Shrimp News: What roll is the shrimp’s eye playing in all of this?
Rod McNeil: I think the eyes play some roll in feeding, especially when they are right on top of something and tearing it apart. Otherwise, the eyes are probably used to detect predators coming in from above.
Shrimp News: At night, are the shrimp evenly distributed on the pond bottom?
Rod McNeil: Yes, at night, maybe an hour after dusk, the troops break up, the individual shrimp spread out across the bottom and start digging for feed source material. They don’t have a strong preference for pellets at night; that’s when they go after the natural feeds in the pond. They will walk right by the pellets, dig a hole and grab something, often I can’t tell what. About two hours before dawn, their feeding behaviors begin to change, and they begin eating pellets again.
Shrimp News: Shrimp farmers often feed at night. You must consider that a pretty bad practice?
Rod McNeil: In general, yes, shrimp probably utilize much less commercial feed at night. I would not distribute more that a third or a quarter of the total ration at night. And feeding between 10 p.m. and 4 a.m. is probably an exercise in futility. Since they miss so much of the feed anyway, from being trampled, torn apart or missed, the amount of feed wasted in a pond is a pretty appalling thing. Feed lost in the bottom amounts to at least a third of the total feed. I think one of the strongest impressions that I come away with after lying on the bottom for a couple of hours is that there has to be a better way to feed shrimp.
Shrimp News: I get the idea that shrimp are always feeding?
Rod McNeil: That’s right, that’s pretty much all they do, night and day, around the clock. They are always on the move looking for food. If they really stuff themselves, they may slow down for a while, but an hour and a half later, they revert back to feeding behaviors. A shrimp’s life is always on the move, always eating.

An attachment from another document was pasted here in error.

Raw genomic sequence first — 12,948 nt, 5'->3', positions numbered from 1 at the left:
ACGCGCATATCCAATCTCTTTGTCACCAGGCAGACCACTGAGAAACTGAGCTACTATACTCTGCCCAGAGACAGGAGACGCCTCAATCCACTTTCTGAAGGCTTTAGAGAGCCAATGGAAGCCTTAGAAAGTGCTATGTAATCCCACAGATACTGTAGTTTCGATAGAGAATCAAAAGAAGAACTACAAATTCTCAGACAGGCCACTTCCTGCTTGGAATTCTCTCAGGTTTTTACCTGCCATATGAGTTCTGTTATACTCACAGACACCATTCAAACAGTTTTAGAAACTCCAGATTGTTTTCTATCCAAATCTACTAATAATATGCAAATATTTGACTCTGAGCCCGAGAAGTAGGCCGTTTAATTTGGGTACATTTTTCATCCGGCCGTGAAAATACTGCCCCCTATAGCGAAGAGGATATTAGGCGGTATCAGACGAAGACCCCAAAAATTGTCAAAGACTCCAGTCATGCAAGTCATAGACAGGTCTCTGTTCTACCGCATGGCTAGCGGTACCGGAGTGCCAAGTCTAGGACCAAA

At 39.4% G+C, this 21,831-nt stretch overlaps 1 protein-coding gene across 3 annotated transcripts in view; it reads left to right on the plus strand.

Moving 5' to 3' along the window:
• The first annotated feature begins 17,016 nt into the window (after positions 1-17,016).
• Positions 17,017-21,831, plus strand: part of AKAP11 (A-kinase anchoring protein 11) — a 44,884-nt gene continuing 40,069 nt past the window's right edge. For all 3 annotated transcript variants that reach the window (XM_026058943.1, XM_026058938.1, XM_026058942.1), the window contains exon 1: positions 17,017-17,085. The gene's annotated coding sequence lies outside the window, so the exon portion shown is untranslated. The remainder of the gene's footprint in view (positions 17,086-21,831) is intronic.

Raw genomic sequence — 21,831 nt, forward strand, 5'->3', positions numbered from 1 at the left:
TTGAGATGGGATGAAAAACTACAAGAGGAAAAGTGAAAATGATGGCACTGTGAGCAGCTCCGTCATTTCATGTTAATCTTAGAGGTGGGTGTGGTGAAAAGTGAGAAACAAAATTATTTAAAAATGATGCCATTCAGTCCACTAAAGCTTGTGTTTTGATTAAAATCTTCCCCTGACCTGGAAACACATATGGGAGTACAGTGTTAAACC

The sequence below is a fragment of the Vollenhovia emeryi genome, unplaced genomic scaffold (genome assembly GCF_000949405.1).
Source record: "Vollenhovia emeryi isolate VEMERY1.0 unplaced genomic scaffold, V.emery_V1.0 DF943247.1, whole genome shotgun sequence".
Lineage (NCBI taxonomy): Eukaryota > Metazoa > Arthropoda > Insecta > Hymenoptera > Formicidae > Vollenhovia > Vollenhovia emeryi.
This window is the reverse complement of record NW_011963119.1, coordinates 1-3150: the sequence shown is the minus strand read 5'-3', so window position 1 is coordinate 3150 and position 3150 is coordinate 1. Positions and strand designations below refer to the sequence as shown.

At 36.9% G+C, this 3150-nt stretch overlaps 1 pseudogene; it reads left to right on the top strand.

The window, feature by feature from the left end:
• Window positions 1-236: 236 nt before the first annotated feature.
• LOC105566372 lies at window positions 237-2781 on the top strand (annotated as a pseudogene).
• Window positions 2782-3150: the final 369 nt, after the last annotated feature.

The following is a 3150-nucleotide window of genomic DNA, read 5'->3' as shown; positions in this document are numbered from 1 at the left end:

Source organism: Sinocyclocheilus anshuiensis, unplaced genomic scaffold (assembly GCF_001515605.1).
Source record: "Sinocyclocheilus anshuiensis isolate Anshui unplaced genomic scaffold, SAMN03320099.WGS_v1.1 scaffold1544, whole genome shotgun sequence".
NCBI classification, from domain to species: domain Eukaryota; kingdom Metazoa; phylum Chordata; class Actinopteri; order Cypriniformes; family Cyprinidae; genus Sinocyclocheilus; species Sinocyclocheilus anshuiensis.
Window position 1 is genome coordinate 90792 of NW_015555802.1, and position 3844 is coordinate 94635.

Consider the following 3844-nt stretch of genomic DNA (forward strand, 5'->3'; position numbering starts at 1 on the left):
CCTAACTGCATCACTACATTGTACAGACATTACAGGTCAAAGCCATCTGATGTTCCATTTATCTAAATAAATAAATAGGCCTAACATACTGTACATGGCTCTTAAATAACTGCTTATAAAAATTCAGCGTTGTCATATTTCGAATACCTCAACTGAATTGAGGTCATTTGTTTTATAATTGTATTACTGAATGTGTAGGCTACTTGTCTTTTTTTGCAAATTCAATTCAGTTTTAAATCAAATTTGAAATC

Shrimp News: What happens when you put a feeding tray into a pond to monitor feed consumption?
Rod McNeil: Because it’s a large olfactory signal, a troop will eventually pick up on it and arrive at the tray. Very early in the morning, the troops are small so you get a fairly good representation of shrimp consumption. But if you’re putting out trays at high noon or at two o’clock in the afternoon, stand back because you can have very large troops with thousands of members arrive at the tray at the same time. When they arrive, it’s absolute mayhem. I’m typically two or three feet away, lying flat on the bottom, and it’s actually scary. The big shrimp at the head of the troop get there first and swarm over the feed. As the smaller shrimp arrive, they clamor on top of the big shrimp and before you know it, the tray is covered with five or six layers of shrimp. The big ones on the bottom attempt to throw anything smaller than themselves off the tray. The big shrimp get most of the feed. They stay on the tray for fifteen or twenty minutes and then they all grab a pellet and walk off. As they walk away, they’ll chew on the pellet for a while and then drop it. A smaller shrimp then may come along, pick it up, chew on it for awhile and also drop it.